Can Shiitake Mushrooms Be Psychedelic?
No, shiitake mushrooms are not psychedelic and have no psychoactive effects.
Shiitake mushrooms (Lentinus Edodes) are edible mushrooms that originated from the far east and were consumed by ancient China before the widespread planting of rice. It was also a staple in Japanese cooking for centuries. Its name is composed from the Japanese words shii (oak) and take (mushroom), as it grows on dead trunks from those trees. It has been grown for a while even in Europe, but is most readily available dried from organic stores. It may just look like an exotic mushroom species, but in fact shiitake mushrooms are of particular nutritional value, in addition to having great taste and moderate calories because of its amount of protein (296 calories/1238 KJ per 100g dried).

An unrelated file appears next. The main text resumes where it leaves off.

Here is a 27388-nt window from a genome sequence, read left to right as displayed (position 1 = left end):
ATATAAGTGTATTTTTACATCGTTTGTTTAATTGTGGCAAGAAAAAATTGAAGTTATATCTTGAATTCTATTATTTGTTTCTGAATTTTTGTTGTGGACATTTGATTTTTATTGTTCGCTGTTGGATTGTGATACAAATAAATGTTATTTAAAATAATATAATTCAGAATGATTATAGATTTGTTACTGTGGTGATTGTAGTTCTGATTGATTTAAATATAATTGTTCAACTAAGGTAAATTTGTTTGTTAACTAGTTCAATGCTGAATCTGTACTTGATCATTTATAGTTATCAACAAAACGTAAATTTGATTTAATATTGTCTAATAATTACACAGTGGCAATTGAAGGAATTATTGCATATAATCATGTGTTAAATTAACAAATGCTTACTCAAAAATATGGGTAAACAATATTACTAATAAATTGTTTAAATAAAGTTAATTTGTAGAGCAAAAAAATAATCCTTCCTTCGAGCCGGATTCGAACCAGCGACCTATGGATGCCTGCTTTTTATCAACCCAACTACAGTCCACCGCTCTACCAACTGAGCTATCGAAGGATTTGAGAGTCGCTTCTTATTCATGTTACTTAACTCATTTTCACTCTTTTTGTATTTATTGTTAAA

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It is not by accident that it is part of Eastern cooking traditions, which always associated flavor with health properties. During the Ming Dynasty, the mushroom was called an elixir of life. But what are the healing properties of shiitake mushrooms? Although many cultures have attested magical (especially psychotropic and hallucinogenic) powers of mushrooms, Shiitake has been studied for some time at universities around the world, as certain components have been shown effective for treating certain types of cancers (leukemia and breast cancer), for lowering blood cholesterol, for stimulating the immune system, and for fighting viruses. Some of its plant extracts, in addition, are used in cosmetics for making anti-aging creams. Eating 90 grams of these mushrooms every day for one week helps lower cholesterol levels by 12 percent in healthy individuals, and counteracts damage caused by the large consumption of saturated fat.